3.)  Prepare class for the intervention by first discussing the problem, how the problem impacts all of them, and how the intervention will be helpful, and how it will be implemented in the classroom.
Works Best For:
                        -Students who have the skills to engage in the desired behavior.
-Students who are social and can withstand some backlash if the class
doesn’t receive the reward.
-DO NOT attempt with students who have anxiety or who may be bullied by the class if they don’t earn the reward.

Interdependent Group Contingency Plans

An Interdependent Group Contingency Plan is one in which all the students in a defined group must meet the set criteria in order for any of the group members to earn a reward.  This can be set up where all the students in the entire class must meet a set criteria, a select group of students must meet that criteria, or one can even divide the class into teams and the teams that meet the criteria are eligible for the reward.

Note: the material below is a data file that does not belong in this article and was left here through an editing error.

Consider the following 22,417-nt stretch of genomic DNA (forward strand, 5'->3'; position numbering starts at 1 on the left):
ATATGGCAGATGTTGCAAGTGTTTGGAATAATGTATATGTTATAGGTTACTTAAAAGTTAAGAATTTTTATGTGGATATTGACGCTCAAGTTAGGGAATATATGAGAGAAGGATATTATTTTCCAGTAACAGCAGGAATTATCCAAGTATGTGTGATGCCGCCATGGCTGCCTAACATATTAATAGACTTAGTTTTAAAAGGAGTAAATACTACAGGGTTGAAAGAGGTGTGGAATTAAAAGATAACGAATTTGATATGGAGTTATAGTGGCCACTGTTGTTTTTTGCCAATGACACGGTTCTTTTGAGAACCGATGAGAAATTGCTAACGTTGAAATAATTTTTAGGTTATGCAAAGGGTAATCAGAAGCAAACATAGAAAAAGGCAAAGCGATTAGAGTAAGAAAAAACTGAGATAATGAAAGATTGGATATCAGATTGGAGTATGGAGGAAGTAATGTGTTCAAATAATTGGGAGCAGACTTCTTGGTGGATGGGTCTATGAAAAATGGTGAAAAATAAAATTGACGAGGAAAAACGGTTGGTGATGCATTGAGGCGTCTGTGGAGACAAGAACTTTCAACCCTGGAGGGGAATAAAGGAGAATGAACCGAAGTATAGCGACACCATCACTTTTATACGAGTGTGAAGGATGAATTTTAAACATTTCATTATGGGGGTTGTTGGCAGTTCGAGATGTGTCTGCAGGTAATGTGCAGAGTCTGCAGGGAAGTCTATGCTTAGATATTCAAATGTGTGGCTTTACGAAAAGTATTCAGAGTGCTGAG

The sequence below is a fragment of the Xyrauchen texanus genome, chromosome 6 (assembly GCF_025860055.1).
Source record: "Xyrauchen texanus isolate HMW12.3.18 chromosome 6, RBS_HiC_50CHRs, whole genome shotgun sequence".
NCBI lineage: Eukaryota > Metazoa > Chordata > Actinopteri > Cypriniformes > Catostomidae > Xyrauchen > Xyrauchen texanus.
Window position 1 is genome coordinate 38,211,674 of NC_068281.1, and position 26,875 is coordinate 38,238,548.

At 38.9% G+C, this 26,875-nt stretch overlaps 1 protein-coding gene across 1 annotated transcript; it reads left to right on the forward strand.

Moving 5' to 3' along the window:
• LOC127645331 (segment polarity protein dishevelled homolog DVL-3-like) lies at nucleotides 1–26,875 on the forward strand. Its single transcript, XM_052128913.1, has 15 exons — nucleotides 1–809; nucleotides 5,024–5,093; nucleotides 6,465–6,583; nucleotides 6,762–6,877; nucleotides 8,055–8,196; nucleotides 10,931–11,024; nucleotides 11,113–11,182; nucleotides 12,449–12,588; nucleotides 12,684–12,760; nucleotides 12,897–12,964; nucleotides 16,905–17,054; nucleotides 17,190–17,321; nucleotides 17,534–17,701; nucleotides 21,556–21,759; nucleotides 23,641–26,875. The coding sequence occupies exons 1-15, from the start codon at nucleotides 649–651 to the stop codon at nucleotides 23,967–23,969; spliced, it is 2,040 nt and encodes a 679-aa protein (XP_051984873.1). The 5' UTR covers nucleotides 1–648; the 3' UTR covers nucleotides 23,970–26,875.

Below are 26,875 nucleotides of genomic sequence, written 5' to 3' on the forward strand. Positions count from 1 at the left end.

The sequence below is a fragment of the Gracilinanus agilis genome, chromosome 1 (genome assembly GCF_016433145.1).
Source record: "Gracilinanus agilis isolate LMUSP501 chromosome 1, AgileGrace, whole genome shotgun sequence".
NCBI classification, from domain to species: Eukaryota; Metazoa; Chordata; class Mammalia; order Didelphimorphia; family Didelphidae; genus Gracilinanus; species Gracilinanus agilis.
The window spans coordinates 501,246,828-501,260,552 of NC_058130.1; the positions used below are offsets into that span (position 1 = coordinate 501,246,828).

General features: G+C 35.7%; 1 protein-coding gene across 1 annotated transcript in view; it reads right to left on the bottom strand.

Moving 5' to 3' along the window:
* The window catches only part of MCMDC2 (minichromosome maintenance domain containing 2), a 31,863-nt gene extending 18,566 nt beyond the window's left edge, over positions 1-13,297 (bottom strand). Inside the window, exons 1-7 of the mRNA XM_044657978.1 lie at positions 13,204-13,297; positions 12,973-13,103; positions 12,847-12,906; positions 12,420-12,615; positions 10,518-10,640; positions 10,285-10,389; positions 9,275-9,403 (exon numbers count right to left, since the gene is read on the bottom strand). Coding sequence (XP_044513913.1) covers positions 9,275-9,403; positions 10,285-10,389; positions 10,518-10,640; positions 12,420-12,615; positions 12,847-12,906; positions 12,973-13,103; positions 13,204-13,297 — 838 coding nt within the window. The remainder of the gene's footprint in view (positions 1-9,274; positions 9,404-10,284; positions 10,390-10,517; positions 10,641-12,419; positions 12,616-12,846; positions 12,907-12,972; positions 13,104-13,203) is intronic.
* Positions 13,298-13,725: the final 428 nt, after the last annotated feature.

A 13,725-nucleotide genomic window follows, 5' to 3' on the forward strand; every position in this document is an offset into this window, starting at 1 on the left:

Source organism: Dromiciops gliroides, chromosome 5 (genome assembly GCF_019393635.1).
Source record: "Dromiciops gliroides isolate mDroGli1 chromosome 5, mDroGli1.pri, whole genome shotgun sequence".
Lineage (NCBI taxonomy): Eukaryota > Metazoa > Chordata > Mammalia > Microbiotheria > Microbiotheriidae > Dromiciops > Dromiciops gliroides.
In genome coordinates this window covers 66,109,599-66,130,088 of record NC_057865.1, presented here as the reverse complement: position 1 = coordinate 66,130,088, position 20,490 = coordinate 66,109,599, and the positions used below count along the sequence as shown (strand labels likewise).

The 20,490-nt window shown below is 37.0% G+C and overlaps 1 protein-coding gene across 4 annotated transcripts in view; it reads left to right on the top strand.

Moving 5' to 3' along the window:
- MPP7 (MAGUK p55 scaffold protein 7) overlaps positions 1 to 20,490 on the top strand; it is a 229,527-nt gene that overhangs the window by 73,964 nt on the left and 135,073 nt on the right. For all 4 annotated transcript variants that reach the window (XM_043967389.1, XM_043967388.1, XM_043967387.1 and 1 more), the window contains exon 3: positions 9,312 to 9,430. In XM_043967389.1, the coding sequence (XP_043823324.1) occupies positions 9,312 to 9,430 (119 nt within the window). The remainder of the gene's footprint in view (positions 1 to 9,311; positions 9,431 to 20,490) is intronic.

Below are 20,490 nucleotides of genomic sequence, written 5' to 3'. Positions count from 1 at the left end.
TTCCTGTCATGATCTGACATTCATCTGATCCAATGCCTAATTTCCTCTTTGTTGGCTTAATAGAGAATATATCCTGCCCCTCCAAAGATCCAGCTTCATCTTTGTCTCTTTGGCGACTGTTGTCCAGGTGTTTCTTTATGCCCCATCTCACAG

How to Set Up:
1.)  Identify behaviors that you would like to see change in your classroom.
2.)  Determine if all the students in the class should have to meet that criteria or if only a select few should have to.
3.)  Determine what rewards should be used (Asking the students themselves or using a Reward Menu may be most helpful).
4.)  Set the behavioral criteria required to earn the reward, it should be objectively defined and easy for students to understand.
5.)  Prepare class for the intervention by first discussing the problem, how the problem impacts all of them, and how the intervention will be implemented in the classroom.

            Works Best For:

-Most classrooms
-Classrooms where a majority of students will be interested in earning the reward.
-If there is students sabotage the intervention in order to get negative attention, you may consider taking those students out of that group to avoid conflict.